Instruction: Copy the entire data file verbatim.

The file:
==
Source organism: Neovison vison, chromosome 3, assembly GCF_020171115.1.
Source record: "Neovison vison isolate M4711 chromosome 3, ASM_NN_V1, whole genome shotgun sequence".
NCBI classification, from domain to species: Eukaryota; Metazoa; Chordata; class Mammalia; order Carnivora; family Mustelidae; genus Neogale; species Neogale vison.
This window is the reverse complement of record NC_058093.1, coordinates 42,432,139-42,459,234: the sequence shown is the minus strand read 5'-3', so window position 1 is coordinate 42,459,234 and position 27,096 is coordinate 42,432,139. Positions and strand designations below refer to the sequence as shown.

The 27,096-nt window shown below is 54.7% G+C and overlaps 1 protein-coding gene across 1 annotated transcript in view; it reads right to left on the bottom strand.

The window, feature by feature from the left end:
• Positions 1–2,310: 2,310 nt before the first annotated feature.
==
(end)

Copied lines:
Source organism: Neovison vison, chromosome 3, assembly GCF_020171115.1.
Source record: "Neovison vison isolate M4711 chromosome 3, ASM_NN_V1, whole genome shotgun sequence".
NCBI classification, from domain to species: Eukaryota; Metazoa; Chordata; class Mammalia; order Carnivora; family Mustelidae; genus Neogale; species Neogale vison.
This window is the reverse complement of record NC_058093.1, coordinates 42,432,139-42,459,234: the sequence shown is the minus strand read 5'-3', so window position 1 is coordinate 42,459,234 and position 27,096 is coordinate 42,432,139. Positions and strand designations below refer to the sequence as shown.

The 27,096-nt window shown below is 54.7% G+C and overlaps 1 protein-coding gene across 1 annotated transcript in view; it reads right to left on the bottom strand.

The window, feature by feature from the left end:
• Positions 1–2,310: 2,310 nt before the first annotated feature.